Last week, Origin Energy made the mistake of sending some propaganda to IA reporter Lachlan Barker who uncovers a sneaky Coalition power bill con.
On Friday last week, the power bill for the property where I used to live arrived.
The property is shared by seven people and I do the sums to work out who owes what.
So I opened up the bill to begin my calcs when this appalling piece of coal burners’ propaganda caught my eye.
I refer to that red outlined square in the graphic — top right.
Even from my first take, I was sure that the amount, $332, was high, secondly it appeared clear to me that Origin Energy were printing Coalition propaganda.
This was particularly disturbing, as Origin Energy has 4.3 million customers and so this propaganda was going to a greater audience than some commercial TV networks.
To compare, Australia's top rating show is a piece of reality TV garbage, with an audience of 1.5 million viewers.
So I set to and did some mildly complicated maths on my own that confirmed my initial gut feeling this was a high figure.
But I decided to get a more expert opinion, so I contacted Associate Professor Mark Diesendorf, the deputy director of the Institute of Environmental Studies at the University of New South Wales.
Mark has recently released a book called Greenhouse Solutions With Sustainable Energy.
Within it, he shows that we are ready to go now, today, with sustainable clean energy to achieve baseload power.
So, here was a man who knew about this subject.
In my initial email, I referred to an
‘… outrageous piece of marketing that appears on everyone's power bill.’
Dr Diesendorf’s reply opens with:
‘Hi Lachlan, Yes, it is outrageous propaganda against climate action and it's a gross over-estimate.’
He then went on to do the maths for us all, using the same example that appeared in the red square above.
It is all here in this graphic:
However, the two most salient points from it are in the third last paragraph. There, Dr Diesendorf finds a figure of $187 for so-called “carbon tax” (which is actually a fixed price on carbon) and the Renewable Energy Target (RET).
Finally, on the very last paragraph the professor, who clearly uses nearly all renewables at his house, shows his own energy usage — a miniscule, 2kWh a day. In comparison, my bill from a property shared with people less than concerned with the environment, was 20kWh a day.
So, Mark only spends $24 on the "carbon tax" and RET for a whole year.
Thus the Origin figure is high — so now it was time to find out why they were putting this misleading message on bills going out to 4.3 million customers.
I contacted Origin Energy and asked these questions:
1. Who at Origin Energy took the decision to put this notice about
coasts of RET and Carbon tax on Origin Energy bills?
2. Did the State government have any input into this decision?
3. My calculations show that the true figure should be:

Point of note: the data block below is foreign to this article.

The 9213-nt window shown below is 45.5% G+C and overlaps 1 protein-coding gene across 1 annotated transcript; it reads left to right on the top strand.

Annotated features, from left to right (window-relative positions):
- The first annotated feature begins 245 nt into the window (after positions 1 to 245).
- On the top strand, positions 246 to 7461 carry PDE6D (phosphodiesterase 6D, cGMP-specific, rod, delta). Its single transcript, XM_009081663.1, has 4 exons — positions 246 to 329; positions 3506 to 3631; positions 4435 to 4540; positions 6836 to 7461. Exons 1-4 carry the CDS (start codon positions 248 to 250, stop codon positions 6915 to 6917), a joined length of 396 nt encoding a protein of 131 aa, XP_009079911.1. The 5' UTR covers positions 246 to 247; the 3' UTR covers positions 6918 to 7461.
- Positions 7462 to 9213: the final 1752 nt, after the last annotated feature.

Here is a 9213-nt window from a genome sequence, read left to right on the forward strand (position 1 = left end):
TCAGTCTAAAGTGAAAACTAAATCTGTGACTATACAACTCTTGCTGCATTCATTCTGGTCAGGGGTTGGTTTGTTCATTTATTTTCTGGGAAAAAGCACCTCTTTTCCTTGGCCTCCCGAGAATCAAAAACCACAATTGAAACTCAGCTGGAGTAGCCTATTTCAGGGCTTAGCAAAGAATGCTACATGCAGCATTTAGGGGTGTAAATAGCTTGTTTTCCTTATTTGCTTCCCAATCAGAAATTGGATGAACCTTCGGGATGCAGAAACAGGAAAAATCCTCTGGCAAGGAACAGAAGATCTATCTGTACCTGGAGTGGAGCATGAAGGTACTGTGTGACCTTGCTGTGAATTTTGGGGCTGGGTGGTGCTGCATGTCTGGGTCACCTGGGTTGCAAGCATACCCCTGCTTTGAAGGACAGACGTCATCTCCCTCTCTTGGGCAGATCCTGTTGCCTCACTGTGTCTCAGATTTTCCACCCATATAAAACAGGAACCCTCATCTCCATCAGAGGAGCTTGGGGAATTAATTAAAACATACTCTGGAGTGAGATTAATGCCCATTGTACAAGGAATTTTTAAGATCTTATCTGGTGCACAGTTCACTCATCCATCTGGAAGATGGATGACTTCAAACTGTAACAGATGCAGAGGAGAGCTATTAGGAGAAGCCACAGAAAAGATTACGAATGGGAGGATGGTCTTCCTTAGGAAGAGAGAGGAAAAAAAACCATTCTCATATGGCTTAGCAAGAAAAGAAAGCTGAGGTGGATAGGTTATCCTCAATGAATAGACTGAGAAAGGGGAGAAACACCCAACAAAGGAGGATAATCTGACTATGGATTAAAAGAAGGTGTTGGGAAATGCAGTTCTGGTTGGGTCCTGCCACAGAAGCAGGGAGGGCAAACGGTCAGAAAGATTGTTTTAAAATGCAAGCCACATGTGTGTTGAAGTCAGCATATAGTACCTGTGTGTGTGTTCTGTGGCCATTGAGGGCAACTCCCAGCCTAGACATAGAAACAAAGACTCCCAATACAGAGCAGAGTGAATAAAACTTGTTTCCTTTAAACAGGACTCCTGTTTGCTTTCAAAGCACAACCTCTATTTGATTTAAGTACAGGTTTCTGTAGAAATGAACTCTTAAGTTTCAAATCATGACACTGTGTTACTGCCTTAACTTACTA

Do you have any comment on that?
I used my own maths for these questions, as I contacted Origin before I received Mark's reply, but as my answer, $195, was not dissimilar to Mark's answer, $187, the Origin reply was still relevant.
Essentially, it told me:
"You is wrong!”
Origin's reply indicated that there were a whole lot of green schemes costing us money, as indicated in this figure.
So I sent IPART fact sheet, in which this graph appeared, to Mark Diesendorf.
The following was his reply:
‘The so-called fact sheet doesn't give IPART's assumptions, apart from the annual demand of 6500 kWh (which I used too) and the carbon price estimate of 2.6 c/kWh (I assumed 2.5 c/kWh, which is close). It is unclear how IPART calculated the cost of the other 'green' schemes.’
So again, Associate Professor Diesendorf has shown the figure is wrong.
But then we come to the second part of my queries:
‘Did the State government have any input into this decision?’
Did they ever!
When I began this piece, I thought I was on to a hot story of government and industry cartelling and collusion, with ministers meeting with energy company executives in dingy darkened dives to come up with schemes to lie to NSW energy users.
But, as it turned out, there was no hiding about it whatsoever.
The NSW government just said:
‘Print our propaganda. If you don't you'll be charged.’
If you follow the above link, you can read the law for yourself.
But in the end, I don't know why they even bothered with a law about it, as the coal burning energy suppliers would have happily printed this garbage for free.
So there you have it: first the figure is wrong, way high, then the State Government is using the law to ram it down the throats of 4.3 million electricity consumers, most of whom are voters.
The fight for clean energy goes on and this article shows who we are fighting.
Our very own governments.
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